Competing technology options and stakeholder interests for tracking freight railcars in Indian Railways


Journal of Information Technology

décembre 2009, vol. 24, n°4, pp.392-400

Départements : Informations Systems and Operations Management, GREGHEC (CNRS)

Mots clés : RFID, GPS, Technology choice, Options, Railroad, India

This teaching case examines the implementation of a new technology for tracking individual freight railcars (wagons) by Indian Railways. After exploring multiple ‘technological options,’ the Indian Railways decided to undertake a pilot project based on time-tested Automatic Equipment Identification system using Radio Frequency Identification (RFID) technology. However, a number of other technological options are now available, which include EPC Gen2-based RFID systems, Global Positioning System solutions, Optical Character Recognition (OCR)-based systems, and manual hand-held data collection devices integrated with the current Freight Operations System. Each of these systems has its own advantages and limitations. Although Indian Railways officials are going ahead with the pilot project, they are uncertain as to the appropriate technological choice, given the wide range of available technology options. Further, they are faced with competing interests from different stakeholder groups (departments), who favor different technologies.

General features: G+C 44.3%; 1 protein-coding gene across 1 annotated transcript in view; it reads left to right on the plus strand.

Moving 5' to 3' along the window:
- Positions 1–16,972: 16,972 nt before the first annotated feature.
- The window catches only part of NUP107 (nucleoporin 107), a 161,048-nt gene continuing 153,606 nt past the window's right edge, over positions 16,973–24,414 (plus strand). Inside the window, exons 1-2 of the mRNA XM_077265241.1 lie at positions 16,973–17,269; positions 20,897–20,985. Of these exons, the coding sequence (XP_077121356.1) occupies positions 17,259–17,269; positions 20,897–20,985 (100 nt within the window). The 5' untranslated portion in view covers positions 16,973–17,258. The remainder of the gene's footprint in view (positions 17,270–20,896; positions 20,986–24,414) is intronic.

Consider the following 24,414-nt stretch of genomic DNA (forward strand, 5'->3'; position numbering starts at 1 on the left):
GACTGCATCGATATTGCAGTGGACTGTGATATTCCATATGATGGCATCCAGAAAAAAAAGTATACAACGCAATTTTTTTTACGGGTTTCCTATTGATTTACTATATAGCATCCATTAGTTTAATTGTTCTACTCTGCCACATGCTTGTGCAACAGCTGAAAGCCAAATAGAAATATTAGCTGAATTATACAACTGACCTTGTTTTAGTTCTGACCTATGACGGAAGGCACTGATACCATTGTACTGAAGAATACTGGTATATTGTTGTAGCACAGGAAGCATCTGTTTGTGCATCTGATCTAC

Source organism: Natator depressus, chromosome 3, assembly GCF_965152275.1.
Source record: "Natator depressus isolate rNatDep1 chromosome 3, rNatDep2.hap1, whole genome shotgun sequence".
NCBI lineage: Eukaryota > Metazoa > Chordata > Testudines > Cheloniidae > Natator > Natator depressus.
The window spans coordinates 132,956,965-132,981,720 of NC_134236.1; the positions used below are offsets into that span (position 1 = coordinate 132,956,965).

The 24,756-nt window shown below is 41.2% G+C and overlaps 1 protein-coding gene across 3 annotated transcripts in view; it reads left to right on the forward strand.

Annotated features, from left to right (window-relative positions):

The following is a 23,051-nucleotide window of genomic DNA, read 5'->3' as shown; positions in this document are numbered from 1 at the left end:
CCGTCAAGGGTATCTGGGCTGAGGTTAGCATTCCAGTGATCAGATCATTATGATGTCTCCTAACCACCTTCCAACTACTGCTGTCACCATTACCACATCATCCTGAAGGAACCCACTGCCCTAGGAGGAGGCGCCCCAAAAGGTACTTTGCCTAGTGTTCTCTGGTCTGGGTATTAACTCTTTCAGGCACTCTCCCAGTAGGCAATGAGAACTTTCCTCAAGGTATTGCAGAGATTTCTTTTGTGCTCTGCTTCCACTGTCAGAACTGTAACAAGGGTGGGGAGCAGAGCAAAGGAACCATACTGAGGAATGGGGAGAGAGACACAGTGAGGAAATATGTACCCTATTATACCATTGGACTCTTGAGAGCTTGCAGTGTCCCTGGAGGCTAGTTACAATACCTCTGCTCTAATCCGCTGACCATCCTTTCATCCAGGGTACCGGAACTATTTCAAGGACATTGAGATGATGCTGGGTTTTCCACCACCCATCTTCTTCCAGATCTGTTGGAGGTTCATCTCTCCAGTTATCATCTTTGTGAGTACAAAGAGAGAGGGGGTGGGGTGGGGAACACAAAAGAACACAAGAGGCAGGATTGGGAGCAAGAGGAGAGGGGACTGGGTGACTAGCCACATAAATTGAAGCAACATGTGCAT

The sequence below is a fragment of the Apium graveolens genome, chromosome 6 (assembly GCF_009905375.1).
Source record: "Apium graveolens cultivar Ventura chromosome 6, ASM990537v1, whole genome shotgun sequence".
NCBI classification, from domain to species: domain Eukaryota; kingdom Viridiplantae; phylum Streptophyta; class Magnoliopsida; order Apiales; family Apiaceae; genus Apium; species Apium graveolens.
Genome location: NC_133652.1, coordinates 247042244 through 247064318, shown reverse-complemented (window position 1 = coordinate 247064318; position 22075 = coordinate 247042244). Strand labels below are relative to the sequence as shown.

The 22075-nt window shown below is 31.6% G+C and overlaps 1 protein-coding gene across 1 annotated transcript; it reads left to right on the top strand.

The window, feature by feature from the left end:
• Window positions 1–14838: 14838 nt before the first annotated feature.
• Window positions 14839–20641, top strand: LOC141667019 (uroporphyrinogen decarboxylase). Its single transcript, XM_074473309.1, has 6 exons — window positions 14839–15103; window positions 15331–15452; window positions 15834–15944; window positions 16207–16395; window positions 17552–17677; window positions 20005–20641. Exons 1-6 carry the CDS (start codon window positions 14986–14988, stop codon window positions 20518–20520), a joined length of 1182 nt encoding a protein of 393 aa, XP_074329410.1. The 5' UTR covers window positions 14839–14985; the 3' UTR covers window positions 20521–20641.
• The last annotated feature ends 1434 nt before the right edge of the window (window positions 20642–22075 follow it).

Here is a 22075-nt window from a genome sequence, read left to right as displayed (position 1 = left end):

Entrepreneuriat familial et stratégies de pérennité. Conception au concept d'innovation prudentielle


Management International

2009, vol. 14, n°1, pp.25-41

Départements : Informations Systems and Operations Management, GREGHEC (CNRS)

Mots clés : Innovation, Entrepreneuriat familial, Pérennité, Etude de cas Innovation, Family business, Sustainability, Case study

L’objectif de cette recherche est d’analyser les comportements en matière d’innovation d’entreprises familiales pérennes. Une analyse de données secondaires constituées de témoignages relatifs à l’innovation dansdes firmes familiales pérennes met en évidence la recherche constante d’arbitrage entre stabilité et renouvellement, et le poids des traditions agissant comme garde-fou des stratégies d’innovation. Puis, des choixstratégiques d’innovation réalisés par une entreprise familiale pérenne sont analysés en profondeur et permettent de spécifier le concept d’innovation prudentielle. Cette notion est ensuite précisée à l’aide de sept caractéristiques puisant toutes leur origine dans les traits communément acceptés des firmes familiales pérennes